Figure 2
figure 2

The cecal tumor is herniated into the right inguinal canal (arrowheads), infiltrating the abdominal wall and the round ligament. AC, ascending colon; RL, round ligament.

Finally, a right colectomy was performed with a manual ileocolic anastomosis and her inguinal wall was repaired by a direct suture without mesh. The operative field of the femoral region was also marked with surgical clips for further postoperative radiation therapy (Figure 3). Histopathological examination of the specimen showed a poorly differentiated adenocarcinoma of the large bowel with lymphovascular and perineural invasion, microscopic involvement of the resection margins, and metastases of 8 out of 17 regional lymph nodes (pT4b pN2b M0, R1; Stage IIIC; Dukes C3) (Figure 4). The postoperative course was uneventful and our patient received adjuvant radiochemotherapy. Six months after surgery, our patient is alive and disease free.

Figure 3
figure 3

After resection, the operative field of the femoral region is marked by surgical clips for further radiation therapy. RFA, right femoral artery.

Figure 4
figure 4

Microscopy image showing pleomorphism and hyperchromatism of tumor cells with nuclear atypia and low grade gland formation. Note the presence of hemorrhage and hemosiderin. (Hematoxylin-eosin staining, ×50).


Inguinal hernias and colonic malignancies are frequent diseases in the elderly population, but their association is relatively rare. Two previous literature reviews [3, 4] revealed that the sigmoid colon was involved in most cases and all patients were male. Out of 28 patients reported, only four had a cecal tumor, presenting in all cases as a right long-standing inguinal hernia that become painful or incarcerated. In our case, a female patient recently noticed a mass in her right groin, without any symptoms or signs of obstruction; she had no history of inguinal hernia or primary malignancy, only a general asthenia. A correct diagnosis in these cases may be difficult, especially in elderly patients, and computed tomography should always be performed to confirm the suspicion of an underlying malignancy. A colonoscopy may present with negative results as in our case owing to the involvement of the colon into the hernia.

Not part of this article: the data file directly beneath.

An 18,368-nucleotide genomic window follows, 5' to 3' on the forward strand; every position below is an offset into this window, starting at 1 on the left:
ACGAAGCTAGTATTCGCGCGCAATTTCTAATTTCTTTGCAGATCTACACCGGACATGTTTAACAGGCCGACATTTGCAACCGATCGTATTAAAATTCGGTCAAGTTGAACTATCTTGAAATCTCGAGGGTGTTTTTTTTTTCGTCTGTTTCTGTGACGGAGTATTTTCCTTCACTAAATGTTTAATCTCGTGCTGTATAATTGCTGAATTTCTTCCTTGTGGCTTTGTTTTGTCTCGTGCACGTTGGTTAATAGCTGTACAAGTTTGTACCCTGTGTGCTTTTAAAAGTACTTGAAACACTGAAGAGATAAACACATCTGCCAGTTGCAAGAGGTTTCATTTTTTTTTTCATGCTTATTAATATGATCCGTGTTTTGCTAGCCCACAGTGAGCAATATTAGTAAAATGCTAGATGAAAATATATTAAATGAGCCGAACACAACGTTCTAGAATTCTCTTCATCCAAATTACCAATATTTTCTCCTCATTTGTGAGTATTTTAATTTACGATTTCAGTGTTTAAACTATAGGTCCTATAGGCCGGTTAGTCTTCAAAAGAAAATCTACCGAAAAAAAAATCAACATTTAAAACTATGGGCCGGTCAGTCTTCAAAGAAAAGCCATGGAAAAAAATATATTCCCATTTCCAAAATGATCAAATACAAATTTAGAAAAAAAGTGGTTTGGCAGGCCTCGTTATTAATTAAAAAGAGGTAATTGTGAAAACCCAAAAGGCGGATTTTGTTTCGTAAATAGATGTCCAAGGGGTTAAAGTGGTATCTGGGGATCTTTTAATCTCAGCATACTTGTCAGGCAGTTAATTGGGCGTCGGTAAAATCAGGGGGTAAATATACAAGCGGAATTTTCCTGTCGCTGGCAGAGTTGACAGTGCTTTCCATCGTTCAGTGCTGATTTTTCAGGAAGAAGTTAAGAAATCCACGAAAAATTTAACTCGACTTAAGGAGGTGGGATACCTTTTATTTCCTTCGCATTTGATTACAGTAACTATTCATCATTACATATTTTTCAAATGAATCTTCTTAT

The best surgical treatment is not clear and depends on the patient’s characteristics (age, general condition), local findings (infiltration of organs or vessels) and the surgeon’s experience [4]. In the majority of the reported cases, a laparotomic resection of the colon followed a traditional inguinal repair through two separate incisions [2, 4]. In cases of perforation or occlusion, most authors performed a colonic resection through the inguinal incision to prevent the peritoneal cavity from contamination and completed the operation via a midline laparotomy [3, 5]. Other authors described a transverse left iliac fossa incision for a sigmoid cancer incarcerated into a left inguinal hernia [6]. More recently, a laparoscopic approach has been described in one case [7]: the tumor was reduced and resected by laparoscopy, while the inguinal defect was repaired by a traditional approach. Despite our experience with laparoscopic colorectal surgery, and considering the advanced local status of the tumor, we decided to perform a midline laparotomy and found an irreducible cecal tumor within the inguinal canal. A secondary inguinal incision was necessary to take control of vascular structures, performing an en bloc resection of the tumor with the inguinal wall. Marking the operative field with metallic clips for postoperative radiotherapy could be a good solution in cases of aggressive tumors suitable for adjuvant radiotherapy after microscopically incomplete resections. As to neoadjuvant treatment, we decided to address the patient directly to surgery due to the risk of obstruction and tumor progression during preoperative radiochemotherapy, but it might otherwise be considered, especially when positive margins are expected after resection.